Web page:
Martin South: “Prices are going up and up. Those who want to buy their first home can’t even get a foot in the door. The competition is too fierce because prospective Australian buyers have to bid against rich, foreign investors. That’s why it’s so difficult for first-time buyers to get into the real estate market.”

Laws with loopholes
Brokers covering up illegal sales overseas or nebulous property transactions through international family funds: the laws designed to protect Australian real estate from being sold offshore have more loopholes than a termite mound. In the last nine years, not a single case has been prosecuted in court. That’s supposed to change from 2016 on. Anyone who lies or cheats will then face fines and prison sentences of up to three years. Nevertheless, real estate agent Tim Pellier in Sydney’s posh suburb of Double Bay can hardly save himself from loud and dishonest offers from abroad:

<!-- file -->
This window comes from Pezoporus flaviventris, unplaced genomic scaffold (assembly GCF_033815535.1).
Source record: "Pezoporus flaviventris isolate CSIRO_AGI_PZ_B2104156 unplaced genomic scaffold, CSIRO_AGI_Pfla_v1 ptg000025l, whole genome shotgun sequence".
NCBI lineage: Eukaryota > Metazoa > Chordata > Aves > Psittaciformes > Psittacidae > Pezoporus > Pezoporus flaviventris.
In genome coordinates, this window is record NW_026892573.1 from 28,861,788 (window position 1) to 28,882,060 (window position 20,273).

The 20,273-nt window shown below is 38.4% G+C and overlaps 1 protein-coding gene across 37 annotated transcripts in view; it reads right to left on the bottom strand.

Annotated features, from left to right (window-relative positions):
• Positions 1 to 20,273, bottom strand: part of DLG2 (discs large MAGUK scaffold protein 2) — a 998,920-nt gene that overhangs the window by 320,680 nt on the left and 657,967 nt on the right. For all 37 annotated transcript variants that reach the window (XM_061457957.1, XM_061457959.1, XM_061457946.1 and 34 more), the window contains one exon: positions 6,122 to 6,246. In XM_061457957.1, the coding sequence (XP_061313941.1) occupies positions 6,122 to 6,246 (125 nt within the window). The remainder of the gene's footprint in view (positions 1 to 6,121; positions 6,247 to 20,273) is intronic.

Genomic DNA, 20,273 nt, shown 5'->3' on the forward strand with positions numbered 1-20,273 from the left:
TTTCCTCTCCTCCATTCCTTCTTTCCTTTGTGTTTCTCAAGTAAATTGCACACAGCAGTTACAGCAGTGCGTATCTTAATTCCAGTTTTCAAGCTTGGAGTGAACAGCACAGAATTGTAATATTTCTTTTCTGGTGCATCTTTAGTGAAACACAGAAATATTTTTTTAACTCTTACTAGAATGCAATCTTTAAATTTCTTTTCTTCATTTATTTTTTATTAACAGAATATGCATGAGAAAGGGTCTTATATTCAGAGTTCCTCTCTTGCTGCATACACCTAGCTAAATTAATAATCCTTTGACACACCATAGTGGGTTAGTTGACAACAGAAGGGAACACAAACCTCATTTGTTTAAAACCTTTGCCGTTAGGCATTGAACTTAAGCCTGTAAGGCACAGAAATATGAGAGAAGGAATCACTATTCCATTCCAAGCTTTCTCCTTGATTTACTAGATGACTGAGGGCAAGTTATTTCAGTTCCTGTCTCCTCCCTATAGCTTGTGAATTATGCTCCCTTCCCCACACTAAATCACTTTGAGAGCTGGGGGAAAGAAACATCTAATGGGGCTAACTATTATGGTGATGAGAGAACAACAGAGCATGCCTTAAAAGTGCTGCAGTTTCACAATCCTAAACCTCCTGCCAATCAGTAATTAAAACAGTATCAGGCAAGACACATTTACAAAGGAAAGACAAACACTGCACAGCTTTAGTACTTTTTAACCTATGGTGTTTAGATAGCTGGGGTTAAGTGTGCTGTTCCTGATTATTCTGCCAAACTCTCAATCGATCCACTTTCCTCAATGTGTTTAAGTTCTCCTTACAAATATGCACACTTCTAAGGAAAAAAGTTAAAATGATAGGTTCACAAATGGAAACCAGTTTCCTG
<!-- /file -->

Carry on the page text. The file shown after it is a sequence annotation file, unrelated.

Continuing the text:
“Our small brokerage alone has sold $1 billion worth of homes in the last two years. It’s fantastic, the sales are enormous.”

The crown jewel in Tim’s real estate portfolio is a 12-bedroom luxury villa, complete with a small private beach, private pier and boat shed. Despite a princely, suggested retail price, Tim sold the mini-palace in just four weeks:

“It’s that house over there with the gray roof down by the water. That went to a Chinese businessman for $27 million…. Now it’s being renovated for seven million. The main thing is that it has a view of the harbor bridge and the opera house. That’s what buyers from abroad value.”

The harbor and Harbour Bridge on the left, the city skyline on the right, and the Opera House directly across the street: even some of the cheapest accommodations in Sydney have the most expensive views. The “Sirius” high-rise is an unimaginative concrete block in the midst of lovingly restored, historic sandstone buildings. Behind the ugly facade are 79 public housing apartments, and the postcard panorama costs tenants just 200 euros a month. But now they have to move out. Crystal Tanner was given notice to quit six months ago. Since then, the single mother has been sitting on packed suitcases with her daughters Meg and Zoe. The public housing units in “Sirius” are being vacated and converted into luxury apartments.